‘Christ the King’ exhibition launches in Dún Laoghaire
Restored sculpture’s long journey from back garden to seafront recalled in new exhibition
Pictured at the Christ the King sculpture exhibition by Irish American artist, Andrew O’Connor at the Dún Laoghaire Lexicon from left are Jeremy Kenny who donated the archive files for the exhibition, Dr Elizabeth Mullins, School of History UCD, Andrew O’Connor (grandson) Lilly Hardiman O’Connor (great great granddaughter) and Andrew O’Connor great grandson. Photograph: Cyril Byrne/The Irish Times
The history of American-Irish sculptor Andrew O’Connor’s ‘Christ the King’ is told in a new exhibition in Dún Laoghaire. Photograph: Cyril Byrne
One of the exhibts. Photograph: Cyril Byrne/The Irish Times
Relatives of those involved in the tortuous story of the Christ the King sculpture overlooking Dún Laoghaire harbour gathered on Tuesday to launch a new exhibition covering its sometimes contentious history.
The sculpture itself, a muscular but forbidding triple depiction of the desolation, consolation and resurrection of Jesus, has been recently restored and now stands proudly on a promontory adjoining the dlr LexIcon library, where the exhibition takes place.
As the exhibition explains, it took a long time for the sculpture to get there. Plans for erecting a monument to Christ the King on the seafront began in 1931, when a committee for that purpose was founded. Remarkably, it was to take 47 years before American-Irish sculptor Andrew O’Connor’s statue would finally be installed.
O’Connor’s sculpture was selected in 1932, and subscriptions were raised in the years that followed to fund its bronze casting in a Paris foundry. However, the casting was interrupted by the second World War, when it was hidden for fears it might be melted down for its metal.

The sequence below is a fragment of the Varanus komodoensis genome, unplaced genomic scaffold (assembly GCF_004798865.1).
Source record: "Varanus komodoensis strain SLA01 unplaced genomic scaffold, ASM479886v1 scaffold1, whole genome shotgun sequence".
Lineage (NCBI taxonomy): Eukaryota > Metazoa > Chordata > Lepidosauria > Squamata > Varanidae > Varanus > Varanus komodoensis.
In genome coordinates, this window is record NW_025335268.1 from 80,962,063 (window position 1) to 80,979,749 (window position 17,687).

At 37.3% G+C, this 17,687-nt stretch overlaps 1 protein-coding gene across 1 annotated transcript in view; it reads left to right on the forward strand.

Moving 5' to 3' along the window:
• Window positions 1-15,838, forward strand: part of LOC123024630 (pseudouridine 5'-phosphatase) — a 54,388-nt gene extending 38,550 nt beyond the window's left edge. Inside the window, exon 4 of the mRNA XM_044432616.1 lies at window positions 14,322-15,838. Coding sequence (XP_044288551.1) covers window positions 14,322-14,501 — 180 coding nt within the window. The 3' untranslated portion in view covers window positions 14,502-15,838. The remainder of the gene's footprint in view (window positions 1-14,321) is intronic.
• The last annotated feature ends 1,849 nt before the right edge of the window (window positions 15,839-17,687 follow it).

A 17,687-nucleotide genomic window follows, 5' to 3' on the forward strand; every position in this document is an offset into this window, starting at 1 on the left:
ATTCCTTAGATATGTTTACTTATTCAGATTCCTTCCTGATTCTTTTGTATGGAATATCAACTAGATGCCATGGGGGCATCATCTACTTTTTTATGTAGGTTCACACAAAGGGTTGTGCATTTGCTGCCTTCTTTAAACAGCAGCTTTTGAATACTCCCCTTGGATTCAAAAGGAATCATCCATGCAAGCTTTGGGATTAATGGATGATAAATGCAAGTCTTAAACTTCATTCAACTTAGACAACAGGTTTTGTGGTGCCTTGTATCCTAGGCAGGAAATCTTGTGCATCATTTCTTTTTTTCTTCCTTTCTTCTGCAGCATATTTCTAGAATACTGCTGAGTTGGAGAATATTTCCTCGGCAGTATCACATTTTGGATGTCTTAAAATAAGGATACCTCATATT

O’Connor himself died in Ireland in 1941. Ten years later, the sculpture was finally brought to Dún Laoghaire, but from the outset there was opposition from the local parish priest and, more pertinently, it fell foul of Dublin’s powerful archbishop, John Charles McQuaid.
“It does not seem to have occurred to your committee that it was the archbishop of the place in which the monument was to be erected, who, in Canon Law, is alone competent to give an imprimatur to what purports to be a sacred figure or set of figures,” he wrote in a letter on view in the new exhibition which must have sent chills down the spines of the recipients.
Christ the King was removed in 1952 from its temporary location in packing cases in the People’s Park to Archbishop McQuaid’s residence in Drumcondra for “examination”.
This appears not to have gone well, and it eventually ended up languishing in the back garden of one of the sculpture committee’s trustees, Edward Kenny, on Rochestown Avenue in Dún Laoghaire.
It took a a quarter of a century before it was finally erected on Haigh Terrace in 1978. It moved to its present location two years ago.